(2) in an 'isobaric' process the heat supplied is partly stored as the Internal Energy and partly used up for doing work to obey the ideal gas law ##pV=nRT##

    (3) in an 'isothermal' process the heat supplied is completely used up to do work so as to obey the ideal gas law ##pV=nRT=constant##

    But, what exactly is going on in case of an adiabatic process? Can you give me a physical picture by taking an example of a 'gas' in a closed container?

    And what about a thermodynamic closed system where the pressure, volume and temperature can vary and the system is not adiabatic (i.e heat can flow from or to the system)?
     
  5. Dec 20, 2015 #4
    For an isothermal process in a closed system, the head supplied is used to do work, and there is no change in the internal energy of the gas.
    The closed container is a cylinder with a piston. You compress the gas using the piston, but, in an adiabatic process, no heat enters or leaves, so the change in internal energy of the gas is equal in magnitude to the work.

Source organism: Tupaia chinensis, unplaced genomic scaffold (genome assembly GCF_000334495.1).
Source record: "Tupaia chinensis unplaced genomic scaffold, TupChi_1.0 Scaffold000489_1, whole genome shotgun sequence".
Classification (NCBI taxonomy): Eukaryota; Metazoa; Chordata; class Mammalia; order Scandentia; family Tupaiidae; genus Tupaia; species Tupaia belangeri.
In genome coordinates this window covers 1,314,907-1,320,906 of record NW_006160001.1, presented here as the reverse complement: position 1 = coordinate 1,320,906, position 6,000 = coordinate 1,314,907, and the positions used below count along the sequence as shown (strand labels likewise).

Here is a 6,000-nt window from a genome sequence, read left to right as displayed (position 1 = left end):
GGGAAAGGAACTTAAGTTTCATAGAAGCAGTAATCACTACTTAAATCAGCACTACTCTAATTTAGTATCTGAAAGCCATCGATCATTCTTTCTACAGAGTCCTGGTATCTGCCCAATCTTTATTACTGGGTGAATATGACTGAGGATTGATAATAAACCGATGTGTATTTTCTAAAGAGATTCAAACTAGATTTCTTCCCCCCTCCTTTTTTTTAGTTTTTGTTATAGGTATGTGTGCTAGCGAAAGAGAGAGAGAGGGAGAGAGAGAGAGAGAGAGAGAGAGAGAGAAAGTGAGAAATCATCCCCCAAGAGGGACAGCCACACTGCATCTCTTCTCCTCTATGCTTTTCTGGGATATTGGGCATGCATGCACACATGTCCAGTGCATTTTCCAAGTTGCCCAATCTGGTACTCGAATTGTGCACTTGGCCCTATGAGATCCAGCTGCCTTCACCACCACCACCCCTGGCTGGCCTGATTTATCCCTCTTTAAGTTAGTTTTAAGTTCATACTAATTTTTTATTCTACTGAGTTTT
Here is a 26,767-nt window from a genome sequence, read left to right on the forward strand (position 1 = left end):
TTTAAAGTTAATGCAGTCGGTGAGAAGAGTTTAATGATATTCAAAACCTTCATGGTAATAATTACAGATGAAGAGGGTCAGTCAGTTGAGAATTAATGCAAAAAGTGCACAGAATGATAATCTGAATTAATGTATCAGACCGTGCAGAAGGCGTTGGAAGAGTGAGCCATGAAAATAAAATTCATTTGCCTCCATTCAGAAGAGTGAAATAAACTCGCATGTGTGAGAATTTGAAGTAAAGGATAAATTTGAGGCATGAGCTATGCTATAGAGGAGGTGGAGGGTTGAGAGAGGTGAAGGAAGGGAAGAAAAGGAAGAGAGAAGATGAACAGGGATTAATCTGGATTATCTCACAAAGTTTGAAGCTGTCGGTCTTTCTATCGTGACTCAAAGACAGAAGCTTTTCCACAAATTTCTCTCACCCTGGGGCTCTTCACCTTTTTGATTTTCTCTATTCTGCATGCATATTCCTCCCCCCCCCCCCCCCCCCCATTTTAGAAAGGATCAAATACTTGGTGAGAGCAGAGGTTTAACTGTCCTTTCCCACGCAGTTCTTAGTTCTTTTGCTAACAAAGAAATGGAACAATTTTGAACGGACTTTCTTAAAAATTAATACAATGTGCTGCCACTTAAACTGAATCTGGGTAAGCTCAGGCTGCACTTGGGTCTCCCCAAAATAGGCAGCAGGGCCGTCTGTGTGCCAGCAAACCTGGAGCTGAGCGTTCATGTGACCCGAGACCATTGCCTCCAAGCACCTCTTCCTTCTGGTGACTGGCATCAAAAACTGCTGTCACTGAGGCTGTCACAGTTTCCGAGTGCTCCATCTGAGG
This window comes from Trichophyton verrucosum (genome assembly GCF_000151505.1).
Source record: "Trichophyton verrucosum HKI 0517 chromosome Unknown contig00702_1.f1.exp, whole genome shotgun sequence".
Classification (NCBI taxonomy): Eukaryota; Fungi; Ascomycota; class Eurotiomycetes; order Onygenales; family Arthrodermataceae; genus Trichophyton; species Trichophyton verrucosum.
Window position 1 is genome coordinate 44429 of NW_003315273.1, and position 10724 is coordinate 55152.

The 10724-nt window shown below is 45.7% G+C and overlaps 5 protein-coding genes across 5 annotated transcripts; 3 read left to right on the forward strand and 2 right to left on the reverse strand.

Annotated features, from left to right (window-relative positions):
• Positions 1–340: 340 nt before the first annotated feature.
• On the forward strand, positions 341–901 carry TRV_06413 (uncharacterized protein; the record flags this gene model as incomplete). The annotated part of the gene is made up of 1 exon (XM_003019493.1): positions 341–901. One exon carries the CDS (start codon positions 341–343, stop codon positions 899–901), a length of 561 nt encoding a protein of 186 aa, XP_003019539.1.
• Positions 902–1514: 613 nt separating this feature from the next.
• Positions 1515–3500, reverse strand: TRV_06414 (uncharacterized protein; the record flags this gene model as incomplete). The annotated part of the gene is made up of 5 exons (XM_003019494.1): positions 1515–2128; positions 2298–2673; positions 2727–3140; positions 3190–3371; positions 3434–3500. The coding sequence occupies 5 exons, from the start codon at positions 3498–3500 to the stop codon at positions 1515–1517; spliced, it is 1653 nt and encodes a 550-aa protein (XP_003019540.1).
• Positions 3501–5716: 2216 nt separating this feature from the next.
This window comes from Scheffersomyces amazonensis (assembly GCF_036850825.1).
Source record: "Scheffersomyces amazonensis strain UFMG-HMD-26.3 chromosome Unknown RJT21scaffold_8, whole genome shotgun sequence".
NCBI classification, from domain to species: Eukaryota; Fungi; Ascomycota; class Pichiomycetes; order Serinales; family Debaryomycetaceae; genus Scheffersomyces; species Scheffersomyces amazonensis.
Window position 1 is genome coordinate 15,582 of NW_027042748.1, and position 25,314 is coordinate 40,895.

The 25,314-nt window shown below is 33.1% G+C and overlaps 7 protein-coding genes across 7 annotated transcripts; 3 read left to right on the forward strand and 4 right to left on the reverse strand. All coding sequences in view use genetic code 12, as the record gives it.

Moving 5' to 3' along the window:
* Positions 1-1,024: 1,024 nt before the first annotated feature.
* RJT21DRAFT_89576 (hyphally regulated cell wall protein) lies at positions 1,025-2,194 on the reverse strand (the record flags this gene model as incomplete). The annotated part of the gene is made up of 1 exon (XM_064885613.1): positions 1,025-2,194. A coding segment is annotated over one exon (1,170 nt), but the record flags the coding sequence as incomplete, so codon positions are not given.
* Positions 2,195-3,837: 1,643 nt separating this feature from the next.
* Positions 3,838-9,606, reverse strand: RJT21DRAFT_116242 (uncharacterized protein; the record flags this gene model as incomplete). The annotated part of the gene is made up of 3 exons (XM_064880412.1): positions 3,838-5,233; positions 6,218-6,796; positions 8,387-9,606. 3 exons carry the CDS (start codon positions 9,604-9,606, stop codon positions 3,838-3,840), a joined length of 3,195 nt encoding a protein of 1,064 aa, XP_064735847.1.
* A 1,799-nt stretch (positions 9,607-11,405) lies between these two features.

Are you familiar with the first law of thermodynamics? If so, please write the equation for the first law, and define the terms in the equation.

    Chet
     
  6. Dec 21, 2015 #5
    Alright! So according to the first law of thermodynamics (for an adiabatic process) : [tex]\Delta E=Q-W=0-W=-p(dV) [/tex]
    From Ideal Gas Law: [tex]pV=nRT[/tex] Differentiating both sides we have: [tex]p(dV)+V(dp)=nR(dT)[/tex] Therefore [tex]p(dV)=nR(dT)-V(dp)[/tex]
    Substituting the above result in the former equation we have: [tex]\Delta E=V(dp)-nR(dT)=V(dp)-nR\Delta T[/tex]
    Now for an adiabatic process the Internal Energy to be equal to ##nC_v\Delta T##, we should have [tex]V(dp)-nR\Delta T=nC_v\Delta T[/tex] or [tex]V(dp)=nR\Delta T+nC_v\Delta T[/tex] (i.e) [tex]V(dp)=n\Delta T(R+C_v)=n\Delta T(C_p)[/tex]